Republished from Spectrum Bay News 9

By Mitch Perry

Click here for original source

The Tampa City Council unanimously approved a memorandum of understanding (MOU) on Thursday that authorizes them to spend up to $666,000 to help in the creation of an innovation district in the North Tampa area surrounding USF and Busch Gardens.

  • The district was created in 2011
  • It includes USF and Moffitt Cancer Center
  • One councilmember says that the North Tampa area has been neglected for “decades”

The move comes a day after the Hillsborough County Commission approved an agreement with a similar commitment of funding. Combined with another $666,000 from the community partners who make up what is now known as the Tampa Innovation Partnership. The organizers of this ambitious project now have $2 million to work with in the area bounded by Busch Boulevard to the south, Bearss Avenue to the north, and Interstates 75 and 275 to the east and west, respectively.

The Tampa Innovation Partnership is not new. It started as the Tampa Innovation Alliance way back in 2011, and had a formal unveiling in January of 2015. So why the long buildup period?

According to executive director Mark Sharpe, creating business districts can take as long as a decade to fully form. He takes that stance based on conversations he’s had locally with business leaders like Jeff Vinik and Ron Rotella (who helped form the Westshore Alliance) as well as traveling to innovation districts around the country.

Left unsaid by Sharpe was that there has been a change in City Hall this year, with Jane Castor succeeding Bob Buckhorn as mayor. 

“Some people have asked me, why has this taken five years?” asked Councilman Bill Carlson about the long gestating period. “The simple reason…is that there was no priority in the city outside of downtown.”

Lisa Montelione, the public manager for the Corporation to Develop Communities of Tampa (CDC), and a former councilmember who represented the area, made a similar remark during the public comment portion of the hearing.

“It’s an area that has struggled for attention for many, many years,” she said. “And I’m glad to see with the mayor’s support that an area of North Tampa is finally getting the attention it deserves.”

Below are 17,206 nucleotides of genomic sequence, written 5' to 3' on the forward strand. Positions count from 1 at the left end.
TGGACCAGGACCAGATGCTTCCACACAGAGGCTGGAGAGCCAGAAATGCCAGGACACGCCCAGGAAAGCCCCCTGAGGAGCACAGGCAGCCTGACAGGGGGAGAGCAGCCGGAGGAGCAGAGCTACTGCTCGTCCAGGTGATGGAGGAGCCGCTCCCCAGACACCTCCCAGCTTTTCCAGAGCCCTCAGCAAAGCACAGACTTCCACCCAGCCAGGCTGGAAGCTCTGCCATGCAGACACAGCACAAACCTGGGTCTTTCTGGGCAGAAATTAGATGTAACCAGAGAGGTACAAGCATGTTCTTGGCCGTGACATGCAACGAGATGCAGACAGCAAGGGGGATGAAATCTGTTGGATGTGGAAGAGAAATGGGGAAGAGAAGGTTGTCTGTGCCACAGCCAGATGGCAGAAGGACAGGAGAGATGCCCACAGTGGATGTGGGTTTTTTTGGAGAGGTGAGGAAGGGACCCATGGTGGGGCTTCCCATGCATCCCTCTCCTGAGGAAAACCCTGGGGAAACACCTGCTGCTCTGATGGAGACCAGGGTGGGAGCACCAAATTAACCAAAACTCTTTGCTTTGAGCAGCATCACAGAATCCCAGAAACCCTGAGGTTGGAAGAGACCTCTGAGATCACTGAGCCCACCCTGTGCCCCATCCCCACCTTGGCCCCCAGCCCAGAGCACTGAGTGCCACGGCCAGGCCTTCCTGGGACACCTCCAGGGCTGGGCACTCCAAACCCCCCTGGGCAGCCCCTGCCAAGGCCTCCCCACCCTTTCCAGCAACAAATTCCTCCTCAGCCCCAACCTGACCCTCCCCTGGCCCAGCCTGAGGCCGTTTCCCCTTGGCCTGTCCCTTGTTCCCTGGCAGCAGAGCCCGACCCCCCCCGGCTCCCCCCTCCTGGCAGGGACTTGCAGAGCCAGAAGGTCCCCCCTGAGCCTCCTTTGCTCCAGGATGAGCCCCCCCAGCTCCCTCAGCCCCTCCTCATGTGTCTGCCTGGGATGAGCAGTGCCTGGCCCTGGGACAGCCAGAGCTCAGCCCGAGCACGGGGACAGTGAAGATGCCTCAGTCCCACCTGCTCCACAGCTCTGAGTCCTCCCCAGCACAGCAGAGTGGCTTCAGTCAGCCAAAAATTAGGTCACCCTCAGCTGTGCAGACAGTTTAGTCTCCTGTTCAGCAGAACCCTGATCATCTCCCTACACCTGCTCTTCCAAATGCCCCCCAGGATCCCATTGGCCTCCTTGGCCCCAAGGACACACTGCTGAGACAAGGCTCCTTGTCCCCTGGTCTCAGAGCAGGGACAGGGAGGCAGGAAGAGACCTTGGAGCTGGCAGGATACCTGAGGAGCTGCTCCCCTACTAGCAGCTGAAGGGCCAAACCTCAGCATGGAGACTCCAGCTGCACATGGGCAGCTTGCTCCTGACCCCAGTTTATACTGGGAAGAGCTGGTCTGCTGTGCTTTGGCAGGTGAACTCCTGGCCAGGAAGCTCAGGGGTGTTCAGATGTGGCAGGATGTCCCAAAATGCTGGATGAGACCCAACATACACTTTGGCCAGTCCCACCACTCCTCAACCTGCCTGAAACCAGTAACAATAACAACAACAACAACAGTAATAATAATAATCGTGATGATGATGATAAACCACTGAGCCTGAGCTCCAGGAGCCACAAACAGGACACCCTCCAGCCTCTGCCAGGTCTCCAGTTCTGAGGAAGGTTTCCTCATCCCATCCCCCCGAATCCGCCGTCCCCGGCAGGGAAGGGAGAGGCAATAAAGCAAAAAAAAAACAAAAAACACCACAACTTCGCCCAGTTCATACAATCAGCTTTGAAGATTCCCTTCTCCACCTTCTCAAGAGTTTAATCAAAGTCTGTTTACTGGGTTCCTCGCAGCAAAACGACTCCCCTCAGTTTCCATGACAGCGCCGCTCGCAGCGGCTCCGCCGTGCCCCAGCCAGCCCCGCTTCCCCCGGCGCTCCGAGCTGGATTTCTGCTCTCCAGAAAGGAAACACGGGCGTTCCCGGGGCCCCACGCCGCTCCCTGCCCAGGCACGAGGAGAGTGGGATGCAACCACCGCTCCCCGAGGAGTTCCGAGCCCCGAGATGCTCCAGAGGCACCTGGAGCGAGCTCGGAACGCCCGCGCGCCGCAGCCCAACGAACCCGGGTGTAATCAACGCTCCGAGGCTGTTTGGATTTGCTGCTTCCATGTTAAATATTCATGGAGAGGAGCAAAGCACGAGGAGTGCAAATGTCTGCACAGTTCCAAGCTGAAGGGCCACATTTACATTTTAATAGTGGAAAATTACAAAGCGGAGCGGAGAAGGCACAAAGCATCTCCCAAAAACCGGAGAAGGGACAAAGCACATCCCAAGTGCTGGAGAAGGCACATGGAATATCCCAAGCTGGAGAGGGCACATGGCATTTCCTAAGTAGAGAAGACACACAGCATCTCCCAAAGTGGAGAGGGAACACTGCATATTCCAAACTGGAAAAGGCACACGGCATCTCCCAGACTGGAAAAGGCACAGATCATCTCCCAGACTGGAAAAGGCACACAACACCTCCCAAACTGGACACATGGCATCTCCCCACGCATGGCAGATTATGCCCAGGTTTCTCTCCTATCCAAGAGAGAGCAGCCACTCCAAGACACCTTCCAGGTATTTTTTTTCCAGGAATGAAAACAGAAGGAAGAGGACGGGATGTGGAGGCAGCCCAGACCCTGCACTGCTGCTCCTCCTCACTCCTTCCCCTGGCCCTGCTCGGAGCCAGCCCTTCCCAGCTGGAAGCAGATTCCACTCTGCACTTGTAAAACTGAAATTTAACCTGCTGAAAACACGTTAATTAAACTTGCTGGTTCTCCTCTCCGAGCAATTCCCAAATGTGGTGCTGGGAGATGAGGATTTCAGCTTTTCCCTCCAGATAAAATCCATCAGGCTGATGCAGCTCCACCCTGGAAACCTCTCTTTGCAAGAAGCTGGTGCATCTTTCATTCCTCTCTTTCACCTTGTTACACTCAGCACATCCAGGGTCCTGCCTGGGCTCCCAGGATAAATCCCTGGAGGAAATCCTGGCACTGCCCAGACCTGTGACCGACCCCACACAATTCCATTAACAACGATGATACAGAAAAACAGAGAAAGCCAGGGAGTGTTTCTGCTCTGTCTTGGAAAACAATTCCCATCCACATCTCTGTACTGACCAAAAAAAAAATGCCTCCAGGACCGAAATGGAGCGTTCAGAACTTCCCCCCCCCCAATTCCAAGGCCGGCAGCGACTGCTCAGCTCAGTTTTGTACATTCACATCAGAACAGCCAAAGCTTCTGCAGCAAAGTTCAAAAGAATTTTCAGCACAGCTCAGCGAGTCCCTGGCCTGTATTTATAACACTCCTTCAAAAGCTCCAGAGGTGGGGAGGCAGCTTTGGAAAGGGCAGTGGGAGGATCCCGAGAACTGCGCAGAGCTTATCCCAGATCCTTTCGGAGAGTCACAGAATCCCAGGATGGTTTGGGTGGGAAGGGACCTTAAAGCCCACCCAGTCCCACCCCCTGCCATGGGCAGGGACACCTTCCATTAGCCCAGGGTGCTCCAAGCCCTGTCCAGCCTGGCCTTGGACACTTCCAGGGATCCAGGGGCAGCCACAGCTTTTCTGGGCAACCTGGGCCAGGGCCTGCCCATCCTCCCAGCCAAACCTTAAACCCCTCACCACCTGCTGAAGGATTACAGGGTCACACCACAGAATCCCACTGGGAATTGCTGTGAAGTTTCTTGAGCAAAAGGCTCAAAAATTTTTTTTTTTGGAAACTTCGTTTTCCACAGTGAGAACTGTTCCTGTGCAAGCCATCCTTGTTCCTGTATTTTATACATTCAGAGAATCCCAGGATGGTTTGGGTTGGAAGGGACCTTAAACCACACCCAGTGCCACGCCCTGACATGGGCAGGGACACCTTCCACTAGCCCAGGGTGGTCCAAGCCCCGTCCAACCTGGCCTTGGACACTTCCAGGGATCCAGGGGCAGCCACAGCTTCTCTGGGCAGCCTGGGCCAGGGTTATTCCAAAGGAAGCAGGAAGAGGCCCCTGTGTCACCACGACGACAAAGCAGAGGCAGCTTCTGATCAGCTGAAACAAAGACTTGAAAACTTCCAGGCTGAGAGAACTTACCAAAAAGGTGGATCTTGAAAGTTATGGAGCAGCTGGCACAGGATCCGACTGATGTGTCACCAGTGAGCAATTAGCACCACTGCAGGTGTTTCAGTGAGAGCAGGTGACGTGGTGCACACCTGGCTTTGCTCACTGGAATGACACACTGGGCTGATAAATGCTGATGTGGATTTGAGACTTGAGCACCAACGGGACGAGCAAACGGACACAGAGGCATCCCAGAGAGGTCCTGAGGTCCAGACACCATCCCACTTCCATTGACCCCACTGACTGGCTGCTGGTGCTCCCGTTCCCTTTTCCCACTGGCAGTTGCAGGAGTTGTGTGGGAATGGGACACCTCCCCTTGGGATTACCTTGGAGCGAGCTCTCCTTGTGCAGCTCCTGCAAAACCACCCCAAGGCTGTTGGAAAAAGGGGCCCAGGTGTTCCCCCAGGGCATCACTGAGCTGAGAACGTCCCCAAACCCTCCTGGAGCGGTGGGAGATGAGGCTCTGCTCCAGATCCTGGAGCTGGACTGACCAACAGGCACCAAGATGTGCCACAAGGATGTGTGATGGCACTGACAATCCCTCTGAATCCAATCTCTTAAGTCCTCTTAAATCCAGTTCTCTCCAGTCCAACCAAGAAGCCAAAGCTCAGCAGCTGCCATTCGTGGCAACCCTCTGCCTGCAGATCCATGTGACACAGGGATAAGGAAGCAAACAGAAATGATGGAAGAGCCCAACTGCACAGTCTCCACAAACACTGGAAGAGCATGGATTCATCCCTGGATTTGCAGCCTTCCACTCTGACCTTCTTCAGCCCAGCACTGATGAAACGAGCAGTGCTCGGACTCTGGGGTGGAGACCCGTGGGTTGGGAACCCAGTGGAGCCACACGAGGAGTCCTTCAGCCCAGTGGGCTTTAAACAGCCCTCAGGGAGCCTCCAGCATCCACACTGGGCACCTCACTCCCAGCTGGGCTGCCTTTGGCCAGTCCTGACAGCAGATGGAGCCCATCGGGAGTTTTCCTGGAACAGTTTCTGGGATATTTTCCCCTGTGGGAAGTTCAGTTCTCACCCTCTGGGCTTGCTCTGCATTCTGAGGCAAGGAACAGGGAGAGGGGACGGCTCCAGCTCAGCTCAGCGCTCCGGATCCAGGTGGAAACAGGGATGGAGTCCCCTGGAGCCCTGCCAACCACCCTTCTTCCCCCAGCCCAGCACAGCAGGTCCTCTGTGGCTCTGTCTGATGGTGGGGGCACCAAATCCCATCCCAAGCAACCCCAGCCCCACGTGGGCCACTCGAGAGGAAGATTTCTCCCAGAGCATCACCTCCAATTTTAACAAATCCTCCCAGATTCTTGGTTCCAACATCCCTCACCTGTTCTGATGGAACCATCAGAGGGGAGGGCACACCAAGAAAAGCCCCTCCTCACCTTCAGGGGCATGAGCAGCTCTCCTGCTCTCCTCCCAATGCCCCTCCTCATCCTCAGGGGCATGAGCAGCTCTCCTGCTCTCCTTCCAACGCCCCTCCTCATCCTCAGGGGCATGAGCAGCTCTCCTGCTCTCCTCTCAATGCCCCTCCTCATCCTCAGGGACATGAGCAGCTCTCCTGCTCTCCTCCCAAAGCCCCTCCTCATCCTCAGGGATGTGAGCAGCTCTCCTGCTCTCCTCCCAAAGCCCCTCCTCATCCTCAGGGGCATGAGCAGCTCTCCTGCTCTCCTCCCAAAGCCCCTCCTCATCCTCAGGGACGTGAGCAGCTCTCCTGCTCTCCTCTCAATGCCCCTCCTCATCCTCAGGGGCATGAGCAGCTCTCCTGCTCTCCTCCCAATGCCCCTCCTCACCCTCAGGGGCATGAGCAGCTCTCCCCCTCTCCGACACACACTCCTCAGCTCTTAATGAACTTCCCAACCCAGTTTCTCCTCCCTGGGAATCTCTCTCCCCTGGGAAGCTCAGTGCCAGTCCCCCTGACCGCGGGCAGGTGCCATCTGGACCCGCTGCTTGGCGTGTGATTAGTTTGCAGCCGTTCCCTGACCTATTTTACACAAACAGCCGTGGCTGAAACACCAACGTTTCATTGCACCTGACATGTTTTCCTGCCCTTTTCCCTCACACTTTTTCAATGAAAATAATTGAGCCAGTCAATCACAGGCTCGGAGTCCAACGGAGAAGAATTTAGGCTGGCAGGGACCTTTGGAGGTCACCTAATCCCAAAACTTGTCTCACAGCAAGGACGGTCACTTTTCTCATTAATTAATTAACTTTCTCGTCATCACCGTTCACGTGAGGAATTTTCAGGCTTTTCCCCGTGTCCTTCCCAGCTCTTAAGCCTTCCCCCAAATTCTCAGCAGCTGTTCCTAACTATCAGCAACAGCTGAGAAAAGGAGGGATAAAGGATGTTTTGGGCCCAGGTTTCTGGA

Among the developments already in production in district include an urban village-style life sciences and technology research park called Uptown, being built on the site of the former University Mall on Fowler Avenue. Sharpe says that there’s already $1.5 billion in development in the district right now, and he expects that to grow to $2-3 billion “very quickly.”

The MOU is between the city of Tampa, Hillsborough County, the USF Board of Trustees, the University Area Community Development Corporation, University Community Hospital and the H. Lee Moffitt Cancer Center.

“What we’re trying to do now is create a framework for all of those players, all of those stakeholders, moving together, both physically, moving from where we have this big tech cluster, and medical cluster and academic cluster, and moving that now to out of their gates, out of their enclaves, and into our neighborhoods,” said Chris Bowen, the chairman of the Tampa Innovation Partnership.  

Councilmembers waxed enthusiastic about the proposal, with none more effusive in his praise than Council Chair Luis Viera, who said that the area has not received sufficient attention over the decades by Tampa’s leaders.

“We talk about that rising tide that lifts all boats,” said Viera, who currently represents the area on the council. “In the city of Tampa that rising tide has not lifted. In fact, that boat has been sinking little by little by little.”

But the good vibes were briefly interrupted when Councilman Orlando Gudes, who represents the portion of Tampa just south of the boundaries of the district, complained that the economically challenged of Sulphur Springs deserved some economic attention as well.

“Why is that not included?” he demanded to know.

That led to a discussion where members of the Innovation Partnership and the council agreed that they did want to do something for Sulphur Springs, and agreed to hold a separate workshop on what they could do to boost the area early in 2020.